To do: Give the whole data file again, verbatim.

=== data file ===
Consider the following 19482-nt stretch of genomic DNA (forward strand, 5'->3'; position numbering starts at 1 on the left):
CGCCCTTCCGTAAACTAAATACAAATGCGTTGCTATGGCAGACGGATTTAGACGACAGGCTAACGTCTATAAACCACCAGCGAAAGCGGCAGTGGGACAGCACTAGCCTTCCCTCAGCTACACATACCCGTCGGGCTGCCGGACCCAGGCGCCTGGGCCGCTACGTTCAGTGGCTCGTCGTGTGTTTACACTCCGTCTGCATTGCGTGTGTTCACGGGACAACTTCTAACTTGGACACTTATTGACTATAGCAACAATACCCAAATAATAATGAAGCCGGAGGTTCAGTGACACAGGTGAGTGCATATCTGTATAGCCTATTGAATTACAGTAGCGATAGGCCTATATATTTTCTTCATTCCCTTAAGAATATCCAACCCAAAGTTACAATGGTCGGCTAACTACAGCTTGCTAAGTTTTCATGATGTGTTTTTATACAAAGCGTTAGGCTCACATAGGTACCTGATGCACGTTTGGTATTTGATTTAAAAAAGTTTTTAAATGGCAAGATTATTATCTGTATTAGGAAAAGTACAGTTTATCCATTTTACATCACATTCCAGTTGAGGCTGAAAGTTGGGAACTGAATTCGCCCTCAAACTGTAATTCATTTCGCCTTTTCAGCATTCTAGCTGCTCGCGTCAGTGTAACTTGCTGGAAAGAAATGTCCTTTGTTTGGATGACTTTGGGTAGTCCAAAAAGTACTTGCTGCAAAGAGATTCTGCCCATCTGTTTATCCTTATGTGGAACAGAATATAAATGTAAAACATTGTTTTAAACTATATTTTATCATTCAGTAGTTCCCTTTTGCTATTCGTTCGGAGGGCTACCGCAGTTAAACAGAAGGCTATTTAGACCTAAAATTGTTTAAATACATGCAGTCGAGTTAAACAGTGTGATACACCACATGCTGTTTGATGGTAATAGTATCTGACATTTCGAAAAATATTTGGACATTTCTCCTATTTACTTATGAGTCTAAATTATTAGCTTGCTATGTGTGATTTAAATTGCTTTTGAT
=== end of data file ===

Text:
Consider the following 19482-nt stretch of genomic DNA (forward strand, 5'->3'; position numbering starts at 1 on the left):
CGCCCTTCCGTAAACTAAATACAAATGCGTTGCTATGGCAGACGGATTTAGACGACAGGCTAACGTCTATAAACCACCAGCGAAAGCGGCAGTGGGACAGCACTAGCCTTCCCTCAGCTACACATACCCGTCGGGCTGCCGGACCCAGGCGCCTGGGCCGCTACGTTCAGTGGCTCGTCGTGTGTTTACACTCCGTCTGCATTGCGTGTGTTCACGGGACAACTTCTAACTTGGACACTTATTGACTATAGCAACAATACCCAAATAATAATGAAGCCGGAGGTTCAGTGACACAGGTGAGTGCATATCTGTATAGCCTATTGAATTACAGTAGCGATAGGCCTATATATTTTCTTCATTCCCTTAAGAATATCCAACCCAAAGTTACAATGGTCGGCTAACTACAGCTTGCTAAGTTTTCATGATGTGTTTTTATACAAAGCGTTAGGCTCACATAGGTACCTGATGCACGTTTGGTATTTGATTTAAAAAAGTTTTTAAATGGCAAGATTATTATCTGTATTAGGAAAAGTACAGTTTATCCATTTTACATCACATTCCAGTTGAGGCTGAAAGTTGGGAACTGAATTCGCCCTCAAACTGTAATTCATTTCGCCTTTTCAGCATTCTAGCTGCTCGCGTCAGTGTAACTTGCTGGAAAGAAATGTCCTTTGTTTGGATGACTTTGGGTAGTCCAAAAAGTACTTGCTGCAAAGAGATTCTGCCCATCTGTTTATCCTTATGTGGAACAGAATATAAATGTAAAACATTGTTTTAAACTATATTTTATCATTCAGTAGTTCCCTTTTGCTATTCGTTCGGAGGGCTACCGCAGTTAAACAGAAGGCTATTTAGACCTAAAATTGTTTAAATACATGCAGTCGAGTTAAACAGTGTGATACACCACATGCTGTTTGATGGTAATAGTATCTGACATTTCGAAAAATATTTGGACATTTCTCCTATTTACTTATGAGTCTAAATTATTAGCTTGCTATGTGTGATTTAAATTGCTTTTGAT